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The Confessions of Saint Augustine

Book III
To Carthage I came, where there sang all around me in my ears a cauldron of unholy
loves. I loved not yet, yet I loved to love, and out of a deep-seated want, I hated myself
for wanting not. I sought what I might love, in love with loving, and safety I hated, and a
way without snares. For within me was a famine of that inward food, Thyself, my God;
yet, through that famine I was not hungered; but was without all longing for incorruptible
sustenance, not because filled therewith, but the more empty, the more I loathed it. For
this cause my soul was sickly and full of sores, it miserably cast itself forth, desiring to be
scraped by the touch of objects of sense. Yet if these had not a soul, they would not be
objects of love. To love then, and to be beloved, was sweet to me; but more, when I
obtained to enjoy the person I loved, I defiled, therefore, the spring of friendship with the
filth of concupiscence, and I beclouded its brightness with the hell of lustfulness; and
thus foul and unseemly, I would fain, through exceeding vanity, be fine and courtly. I fell
headlong then into the love wherein I longed to be ensnared. My God, my Mercy, with
how much gall didst Thou out of Thy great goodness besprinkle for me that sweetness?
For I was both beloved, and secretly arrived at the bond of enjoying; and was with joy
fettered with sorrow-bringing bonds, that I might be scourged with the iron burning rods
of jealousy, and suspicions, and fears, and angers, and quarrels.
Stage-plays also carried me away, full of images of my miseries, and of fuel to my fire.
Why is it, that man desires to be made sad, beholding doleful and tragical things, which
yet himself would no means suffer? yet he desires as a spectator to feel sorrow at them,
this very sorrow is his pleasure. What is this but a miserable madness? for a man is the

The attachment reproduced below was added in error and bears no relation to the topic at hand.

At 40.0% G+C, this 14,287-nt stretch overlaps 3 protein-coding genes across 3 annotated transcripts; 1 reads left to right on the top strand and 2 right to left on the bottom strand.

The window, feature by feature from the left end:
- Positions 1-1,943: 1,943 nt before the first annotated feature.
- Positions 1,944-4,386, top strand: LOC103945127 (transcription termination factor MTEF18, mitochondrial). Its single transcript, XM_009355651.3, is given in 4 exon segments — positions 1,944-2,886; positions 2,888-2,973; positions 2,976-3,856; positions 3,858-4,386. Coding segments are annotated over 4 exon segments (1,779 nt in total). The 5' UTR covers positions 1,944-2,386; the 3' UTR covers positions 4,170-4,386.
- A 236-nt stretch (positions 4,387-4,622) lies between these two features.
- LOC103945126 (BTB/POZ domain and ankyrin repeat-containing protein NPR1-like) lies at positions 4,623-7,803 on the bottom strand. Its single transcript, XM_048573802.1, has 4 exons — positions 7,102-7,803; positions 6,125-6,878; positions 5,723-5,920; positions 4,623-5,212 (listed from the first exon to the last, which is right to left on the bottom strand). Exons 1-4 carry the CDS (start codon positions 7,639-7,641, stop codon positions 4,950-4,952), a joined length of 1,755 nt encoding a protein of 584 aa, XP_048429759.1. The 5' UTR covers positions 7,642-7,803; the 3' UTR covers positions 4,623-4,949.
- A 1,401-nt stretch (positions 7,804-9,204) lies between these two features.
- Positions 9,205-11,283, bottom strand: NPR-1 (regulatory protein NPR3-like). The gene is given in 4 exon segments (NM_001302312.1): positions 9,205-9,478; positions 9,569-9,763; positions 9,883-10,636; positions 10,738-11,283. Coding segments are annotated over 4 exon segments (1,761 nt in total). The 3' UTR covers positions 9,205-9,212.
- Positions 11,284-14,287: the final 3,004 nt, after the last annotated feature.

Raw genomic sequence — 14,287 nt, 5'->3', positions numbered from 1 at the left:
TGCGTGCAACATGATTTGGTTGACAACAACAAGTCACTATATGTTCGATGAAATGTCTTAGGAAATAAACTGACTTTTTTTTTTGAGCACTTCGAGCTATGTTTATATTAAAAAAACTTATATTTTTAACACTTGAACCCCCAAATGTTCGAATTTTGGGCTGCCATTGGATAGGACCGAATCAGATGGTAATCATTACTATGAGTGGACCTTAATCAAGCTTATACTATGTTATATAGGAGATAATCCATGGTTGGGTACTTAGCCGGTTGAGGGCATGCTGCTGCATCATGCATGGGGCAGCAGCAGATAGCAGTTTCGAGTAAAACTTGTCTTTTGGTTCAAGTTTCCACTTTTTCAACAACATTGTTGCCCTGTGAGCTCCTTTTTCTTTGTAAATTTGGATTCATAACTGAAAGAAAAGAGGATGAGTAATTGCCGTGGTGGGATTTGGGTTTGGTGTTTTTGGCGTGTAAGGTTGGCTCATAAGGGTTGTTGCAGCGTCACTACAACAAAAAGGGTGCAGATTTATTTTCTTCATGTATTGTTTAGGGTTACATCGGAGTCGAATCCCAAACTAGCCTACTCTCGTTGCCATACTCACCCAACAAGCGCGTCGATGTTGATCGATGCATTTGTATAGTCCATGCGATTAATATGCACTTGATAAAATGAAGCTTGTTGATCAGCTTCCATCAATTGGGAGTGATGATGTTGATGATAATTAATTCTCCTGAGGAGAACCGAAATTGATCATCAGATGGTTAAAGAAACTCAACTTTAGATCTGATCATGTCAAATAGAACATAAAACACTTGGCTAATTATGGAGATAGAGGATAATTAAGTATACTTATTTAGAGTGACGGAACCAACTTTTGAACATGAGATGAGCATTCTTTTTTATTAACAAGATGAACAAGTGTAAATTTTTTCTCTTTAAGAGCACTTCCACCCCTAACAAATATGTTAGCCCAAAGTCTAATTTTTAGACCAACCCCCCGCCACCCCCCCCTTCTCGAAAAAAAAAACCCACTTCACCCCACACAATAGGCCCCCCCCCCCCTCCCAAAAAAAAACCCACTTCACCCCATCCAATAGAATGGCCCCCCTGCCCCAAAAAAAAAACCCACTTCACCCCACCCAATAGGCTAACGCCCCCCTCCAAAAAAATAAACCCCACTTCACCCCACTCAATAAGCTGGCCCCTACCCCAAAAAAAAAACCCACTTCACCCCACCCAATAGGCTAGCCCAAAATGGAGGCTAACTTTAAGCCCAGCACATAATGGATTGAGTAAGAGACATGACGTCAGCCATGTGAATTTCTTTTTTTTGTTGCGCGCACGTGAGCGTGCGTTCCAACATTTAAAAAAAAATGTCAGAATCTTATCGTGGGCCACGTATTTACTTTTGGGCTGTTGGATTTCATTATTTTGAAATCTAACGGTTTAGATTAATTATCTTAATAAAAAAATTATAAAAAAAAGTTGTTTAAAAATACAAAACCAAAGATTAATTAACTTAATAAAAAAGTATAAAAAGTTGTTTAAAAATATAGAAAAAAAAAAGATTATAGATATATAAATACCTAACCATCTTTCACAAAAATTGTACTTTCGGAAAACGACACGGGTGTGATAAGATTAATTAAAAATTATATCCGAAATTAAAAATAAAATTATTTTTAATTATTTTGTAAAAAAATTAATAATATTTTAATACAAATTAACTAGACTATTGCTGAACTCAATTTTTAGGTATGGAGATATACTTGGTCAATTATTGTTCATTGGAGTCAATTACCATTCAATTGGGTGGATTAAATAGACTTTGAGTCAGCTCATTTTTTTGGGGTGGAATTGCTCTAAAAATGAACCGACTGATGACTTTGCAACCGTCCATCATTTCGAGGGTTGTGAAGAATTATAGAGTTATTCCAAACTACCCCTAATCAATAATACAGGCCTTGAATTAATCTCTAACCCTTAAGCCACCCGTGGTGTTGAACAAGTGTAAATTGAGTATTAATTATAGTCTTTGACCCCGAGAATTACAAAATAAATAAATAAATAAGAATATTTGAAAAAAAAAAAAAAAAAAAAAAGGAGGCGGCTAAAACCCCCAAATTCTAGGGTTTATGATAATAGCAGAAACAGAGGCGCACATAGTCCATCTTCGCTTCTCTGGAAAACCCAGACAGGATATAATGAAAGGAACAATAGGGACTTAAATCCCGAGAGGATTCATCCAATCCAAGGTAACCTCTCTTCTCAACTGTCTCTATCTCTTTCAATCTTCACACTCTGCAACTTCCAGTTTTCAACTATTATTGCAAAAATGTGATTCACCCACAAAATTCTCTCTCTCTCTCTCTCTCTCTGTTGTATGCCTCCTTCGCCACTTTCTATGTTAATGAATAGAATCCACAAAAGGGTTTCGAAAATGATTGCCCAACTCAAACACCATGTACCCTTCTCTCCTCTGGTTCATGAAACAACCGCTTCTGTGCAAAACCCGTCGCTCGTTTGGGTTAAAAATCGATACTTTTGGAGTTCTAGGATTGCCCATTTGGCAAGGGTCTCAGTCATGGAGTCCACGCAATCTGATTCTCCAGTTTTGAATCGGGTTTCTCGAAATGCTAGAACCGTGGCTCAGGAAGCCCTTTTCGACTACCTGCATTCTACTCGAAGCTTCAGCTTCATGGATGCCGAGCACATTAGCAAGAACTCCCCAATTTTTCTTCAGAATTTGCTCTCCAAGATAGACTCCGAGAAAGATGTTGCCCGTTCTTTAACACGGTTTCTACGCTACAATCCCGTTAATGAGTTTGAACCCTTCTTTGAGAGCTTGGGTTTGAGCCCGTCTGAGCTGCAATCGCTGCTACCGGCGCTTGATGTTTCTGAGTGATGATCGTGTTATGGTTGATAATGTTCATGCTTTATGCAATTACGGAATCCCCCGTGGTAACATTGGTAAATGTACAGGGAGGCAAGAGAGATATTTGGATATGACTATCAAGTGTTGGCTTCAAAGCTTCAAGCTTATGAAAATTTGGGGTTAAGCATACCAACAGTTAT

more affected with these actions, the less free he is from such affections. Howsoever,
when he suffers in his own person, it uses to be styled misery: when he compassionates
others, then it is mercy. But what sort of compassion is this for feigned and scenical
passions? for the auditor is not called on to relieve, but only to grieve: and he applauds
the actor of these fictions the more, the more he grieves. And if the calamities of those
persons (whether of old times, or mere fiction) be so acted, that the spectator is not
moved to tears, he goes away disgusted and criticising; but if he be moved to passion, he
stays intent, and weeps for joy.
Are griefs then too loved? Verily all desire joy. Or whereas no man likes to be miserable,
is he yet pleased to be merciful? which because it cannot be without passion, for this
reason alone are passions loved? This also springs from that vein of friendship. But
whither goes that vein? whither flows it? wherefore runs it into that torrent of pitch
bubbling forth those monstrous tides of foul lustfulness, into which it is wilfully changed
and transformed, being of its own will precipitated and corrupted from its heavenly
clearness? Shall compassion then be put away? by no means. Be griefs then sometimes
loved. But beware of uncleanness, O my soul, under the guardianship of my God, the
God of our fathers, who is to be praised and exalted above all for ever, beware of
uncleanness. For I have not now ceased to pity; but then in the theatres I rejoiced with
lovers when they wickedly enjoyed one another, although this was imaginary only in the
play. And when they lost one another, as if very compassionate, I sorrowed with them,
 
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